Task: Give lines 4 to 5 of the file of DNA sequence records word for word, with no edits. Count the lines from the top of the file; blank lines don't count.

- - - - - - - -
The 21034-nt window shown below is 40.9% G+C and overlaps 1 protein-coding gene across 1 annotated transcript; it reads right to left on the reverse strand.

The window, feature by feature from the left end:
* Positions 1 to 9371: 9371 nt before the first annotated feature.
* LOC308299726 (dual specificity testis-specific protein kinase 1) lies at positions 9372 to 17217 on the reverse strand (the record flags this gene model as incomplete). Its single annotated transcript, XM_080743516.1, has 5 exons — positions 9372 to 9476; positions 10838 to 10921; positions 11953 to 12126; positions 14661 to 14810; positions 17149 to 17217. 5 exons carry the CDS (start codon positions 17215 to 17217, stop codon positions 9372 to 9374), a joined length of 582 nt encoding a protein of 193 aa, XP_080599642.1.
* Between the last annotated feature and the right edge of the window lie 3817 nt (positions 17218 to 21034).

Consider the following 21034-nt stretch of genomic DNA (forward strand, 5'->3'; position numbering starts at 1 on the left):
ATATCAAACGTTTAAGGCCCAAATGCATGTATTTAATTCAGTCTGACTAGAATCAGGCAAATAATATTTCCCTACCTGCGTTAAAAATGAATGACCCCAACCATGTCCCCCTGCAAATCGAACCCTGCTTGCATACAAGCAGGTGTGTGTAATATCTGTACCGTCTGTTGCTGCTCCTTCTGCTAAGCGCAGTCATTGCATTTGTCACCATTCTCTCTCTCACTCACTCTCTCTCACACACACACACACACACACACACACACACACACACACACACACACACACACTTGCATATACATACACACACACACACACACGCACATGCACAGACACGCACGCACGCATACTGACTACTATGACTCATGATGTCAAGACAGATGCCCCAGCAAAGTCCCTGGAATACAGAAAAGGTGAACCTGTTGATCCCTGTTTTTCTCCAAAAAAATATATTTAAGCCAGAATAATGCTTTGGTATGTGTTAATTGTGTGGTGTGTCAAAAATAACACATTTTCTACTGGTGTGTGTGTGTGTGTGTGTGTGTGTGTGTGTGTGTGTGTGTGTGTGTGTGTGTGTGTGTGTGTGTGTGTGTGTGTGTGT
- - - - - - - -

* LOC308299726 (dual specificity testis-specific protein kinase 1) lies at positions 9372 to 17217 on the reverse strand (the record flags this gene model as incomplete). Its single annotated transcript, XM_080743516.1, has 5 exons — positions 9372 to 9476; positions 10838 to 10921; positions 11953 to 12126; positions 14661 to 14810; positions 17149 to 17217. 5 exons carry the CDS (start codon positions 17215 to 17217, stop codon positions 9372 to 9374), a joined length of 582 nt encoding a protein of 193 aa, XP_080599642.1.
* Between the last annotated feature and the right edge of the window lie 3817 nt (positions 17218 to 21034).